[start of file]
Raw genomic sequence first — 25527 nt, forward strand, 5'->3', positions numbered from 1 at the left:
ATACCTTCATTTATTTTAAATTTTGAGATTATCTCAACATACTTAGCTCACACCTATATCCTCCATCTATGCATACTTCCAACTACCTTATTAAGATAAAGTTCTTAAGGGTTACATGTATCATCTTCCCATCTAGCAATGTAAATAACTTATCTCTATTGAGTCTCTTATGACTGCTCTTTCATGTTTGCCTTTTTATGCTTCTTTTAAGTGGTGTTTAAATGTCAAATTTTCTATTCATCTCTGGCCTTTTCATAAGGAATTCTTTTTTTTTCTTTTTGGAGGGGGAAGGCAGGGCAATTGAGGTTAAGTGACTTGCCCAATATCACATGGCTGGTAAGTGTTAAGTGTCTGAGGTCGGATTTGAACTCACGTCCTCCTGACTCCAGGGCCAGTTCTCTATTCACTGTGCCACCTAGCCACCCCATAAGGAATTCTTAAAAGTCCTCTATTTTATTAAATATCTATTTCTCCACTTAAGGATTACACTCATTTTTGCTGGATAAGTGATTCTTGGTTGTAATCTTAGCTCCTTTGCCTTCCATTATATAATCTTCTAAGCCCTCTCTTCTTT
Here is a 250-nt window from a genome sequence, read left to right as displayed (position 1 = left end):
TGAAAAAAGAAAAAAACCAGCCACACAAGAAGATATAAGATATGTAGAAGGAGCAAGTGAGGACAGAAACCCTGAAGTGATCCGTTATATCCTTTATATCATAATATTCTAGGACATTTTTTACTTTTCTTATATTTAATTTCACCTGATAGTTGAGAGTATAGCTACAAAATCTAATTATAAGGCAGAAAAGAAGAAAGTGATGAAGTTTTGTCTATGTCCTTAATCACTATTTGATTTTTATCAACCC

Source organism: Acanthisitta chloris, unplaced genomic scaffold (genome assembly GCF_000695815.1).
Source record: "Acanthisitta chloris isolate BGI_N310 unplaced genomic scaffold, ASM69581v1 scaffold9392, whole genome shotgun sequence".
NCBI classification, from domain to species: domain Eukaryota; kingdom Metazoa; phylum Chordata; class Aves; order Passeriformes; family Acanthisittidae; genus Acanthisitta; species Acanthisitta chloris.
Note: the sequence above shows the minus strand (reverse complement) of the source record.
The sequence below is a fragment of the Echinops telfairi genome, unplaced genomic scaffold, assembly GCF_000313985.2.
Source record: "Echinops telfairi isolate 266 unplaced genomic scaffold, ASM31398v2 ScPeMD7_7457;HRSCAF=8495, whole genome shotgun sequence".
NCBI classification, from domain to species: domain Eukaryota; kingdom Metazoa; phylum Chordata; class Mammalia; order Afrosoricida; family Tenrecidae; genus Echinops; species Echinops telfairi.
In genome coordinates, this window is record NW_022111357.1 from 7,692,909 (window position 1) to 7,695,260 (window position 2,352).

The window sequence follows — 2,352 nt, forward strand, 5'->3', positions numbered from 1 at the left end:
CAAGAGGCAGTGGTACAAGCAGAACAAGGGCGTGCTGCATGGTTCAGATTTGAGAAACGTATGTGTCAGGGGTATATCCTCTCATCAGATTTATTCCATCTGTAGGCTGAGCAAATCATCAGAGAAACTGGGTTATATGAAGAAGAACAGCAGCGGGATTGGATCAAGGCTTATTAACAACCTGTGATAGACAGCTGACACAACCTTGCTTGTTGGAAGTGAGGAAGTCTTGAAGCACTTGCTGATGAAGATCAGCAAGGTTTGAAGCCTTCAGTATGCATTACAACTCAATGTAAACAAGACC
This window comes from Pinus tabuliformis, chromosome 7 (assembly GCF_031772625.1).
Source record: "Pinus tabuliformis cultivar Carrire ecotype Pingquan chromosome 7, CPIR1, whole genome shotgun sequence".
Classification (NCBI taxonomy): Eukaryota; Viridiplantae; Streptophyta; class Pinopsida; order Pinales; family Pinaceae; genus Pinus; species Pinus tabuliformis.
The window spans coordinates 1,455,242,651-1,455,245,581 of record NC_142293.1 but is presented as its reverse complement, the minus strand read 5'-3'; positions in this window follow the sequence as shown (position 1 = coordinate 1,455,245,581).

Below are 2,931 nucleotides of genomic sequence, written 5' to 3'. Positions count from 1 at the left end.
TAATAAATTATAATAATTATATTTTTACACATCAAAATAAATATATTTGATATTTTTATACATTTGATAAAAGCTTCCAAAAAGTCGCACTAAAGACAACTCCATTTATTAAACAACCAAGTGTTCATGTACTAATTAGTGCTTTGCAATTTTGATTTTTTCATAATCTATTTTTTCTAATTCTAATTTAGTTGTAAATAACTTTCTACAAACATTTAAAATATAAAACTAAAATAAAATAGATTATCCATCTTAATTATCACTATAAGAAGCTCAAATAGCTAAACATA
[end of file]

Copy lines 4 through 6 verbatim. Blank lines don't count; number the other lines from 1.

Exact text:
TGAAAAAAGAAAAAAACCAGCCACACAAGAAGATATAAGATATGTAGAAGGAGCAAGTGAGGACAGAAACCCTGAAGTGATCCGTTATATCCTTTATATCATAATATTCTAGGACATTTTTTACTTTTCTTATATTTAATTTCACCTGATAGTTGAGAGTATAGCTACAAAATCTAATTATAAGGCAGAAAAGAAGAAAGTGATGAAGTTTTGTCTATGTCCTTAATCACTATTTGATTTTTATCAACCC

Source organism: Acanthisitta chloris, unplaced genomic scaffold (genome assembly GCF_000695815.1).
Source record: "Acanthisitta chloris isolate BGI_N310 unplaced genomic scaffold, ASM69581v1 scaffold9392, whole genome shotgun sequence".